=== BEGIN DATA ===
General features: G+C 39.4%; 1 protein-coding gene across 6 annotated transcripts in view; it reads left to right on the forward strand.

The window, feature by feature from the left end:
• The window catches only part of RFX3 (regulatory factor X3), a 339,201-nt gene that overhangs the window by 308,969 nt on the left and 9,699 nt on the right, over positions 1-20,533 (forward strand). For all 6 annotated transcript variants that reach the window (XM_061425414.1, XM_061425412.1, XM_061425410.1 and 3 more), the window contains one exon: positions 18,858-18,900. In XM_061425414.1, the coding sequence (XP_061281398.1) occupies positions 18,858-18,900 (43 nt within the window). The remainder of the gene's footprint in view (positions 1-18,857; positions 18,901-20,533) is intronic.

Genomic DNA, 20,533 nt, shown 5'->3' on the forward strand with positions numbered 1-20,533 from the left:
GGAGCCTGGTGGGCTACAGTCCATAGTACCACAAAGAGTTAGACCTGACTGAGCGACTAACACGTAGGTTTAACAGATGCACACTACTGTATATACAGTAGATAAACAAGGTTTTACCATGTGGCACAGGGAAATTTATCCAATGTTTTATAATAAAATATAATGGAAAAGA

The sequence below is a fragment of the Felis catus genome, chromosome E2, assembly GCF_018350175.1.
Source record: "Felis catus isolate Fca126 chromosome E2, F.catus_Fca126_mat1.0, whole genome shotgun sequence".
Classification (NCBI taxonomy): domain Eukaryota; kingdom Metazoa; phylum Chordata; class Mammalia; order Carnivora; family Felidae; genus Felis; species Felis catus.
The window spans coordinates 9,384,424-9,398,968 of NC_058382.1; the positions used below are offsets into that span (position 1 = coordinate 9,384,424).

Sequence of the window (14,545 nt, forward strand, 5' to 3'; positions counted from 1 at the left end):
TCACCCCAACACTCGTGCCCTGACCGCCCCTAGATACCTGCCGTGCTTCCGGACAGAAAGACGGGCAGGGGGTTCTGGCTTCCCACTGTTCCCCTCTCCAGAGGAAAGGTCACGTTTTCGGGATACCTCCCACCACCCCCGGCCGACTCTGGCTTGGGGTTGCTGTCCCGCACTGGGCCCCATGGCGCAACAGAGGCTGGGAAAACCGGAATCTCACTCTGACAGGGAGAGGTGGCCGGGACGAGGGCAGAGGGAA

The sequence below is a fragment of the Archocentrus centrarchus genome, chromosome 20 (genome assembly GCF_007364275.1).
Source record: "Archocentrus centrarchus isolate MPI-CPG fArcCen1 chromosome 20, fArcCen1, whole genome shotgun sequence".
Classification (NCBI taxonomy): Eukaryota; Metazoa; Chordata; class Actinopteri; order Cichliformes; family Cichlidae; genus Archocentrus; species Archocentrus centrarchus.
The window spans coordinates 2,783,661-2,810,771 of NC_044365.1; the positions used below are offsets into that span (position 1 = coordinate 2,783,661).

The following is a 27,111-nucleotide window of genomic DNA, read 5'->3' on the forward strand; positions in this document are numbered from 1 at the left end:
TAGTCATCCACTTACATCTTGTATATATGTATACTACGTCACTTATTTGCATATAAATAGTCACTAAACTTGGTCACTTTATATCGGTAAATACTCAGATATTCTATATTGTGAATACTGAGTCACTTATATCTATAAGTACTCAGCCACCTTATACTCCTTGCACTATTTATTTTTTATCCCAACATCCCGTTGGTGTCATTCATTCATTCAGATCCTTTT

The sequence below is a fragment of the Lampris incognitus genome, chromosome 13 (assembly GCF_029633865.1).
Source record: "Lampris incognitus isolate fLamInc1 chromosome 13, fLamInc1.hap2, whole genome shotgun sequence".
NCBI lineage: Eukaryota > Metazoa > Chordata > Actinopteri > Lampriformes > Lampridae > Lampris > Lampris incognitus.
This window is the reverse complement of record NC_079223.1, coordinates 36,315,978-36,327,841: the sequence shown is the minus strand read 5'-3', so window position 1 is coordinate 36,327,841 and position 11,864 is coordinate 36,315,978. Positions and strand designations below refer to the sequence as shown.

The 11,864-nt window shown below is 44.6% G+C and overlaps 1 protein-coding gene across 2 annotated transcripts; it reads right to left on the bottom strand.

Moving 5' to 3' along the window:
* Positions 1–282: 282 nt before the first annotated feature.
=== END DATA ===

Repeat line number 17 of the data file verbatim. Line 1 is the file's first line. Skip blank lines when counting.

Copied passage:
TAGTCATCCACTTACATCTTGTATATATGTATACTACGTCACTTATTTGCATATAAATAGTCACTAAACTTGGTCACTTTATATCGGTAAATACTCAGATATTCTATATTGTGAATACTGAGTCACTTATATCTATAAGTACTCAGCCACCTTATACTCCTTGCACTATTTATTTTTTATCCCAACATCCCGTTGGTGTCATTCATTCATTCAGATCCTTTT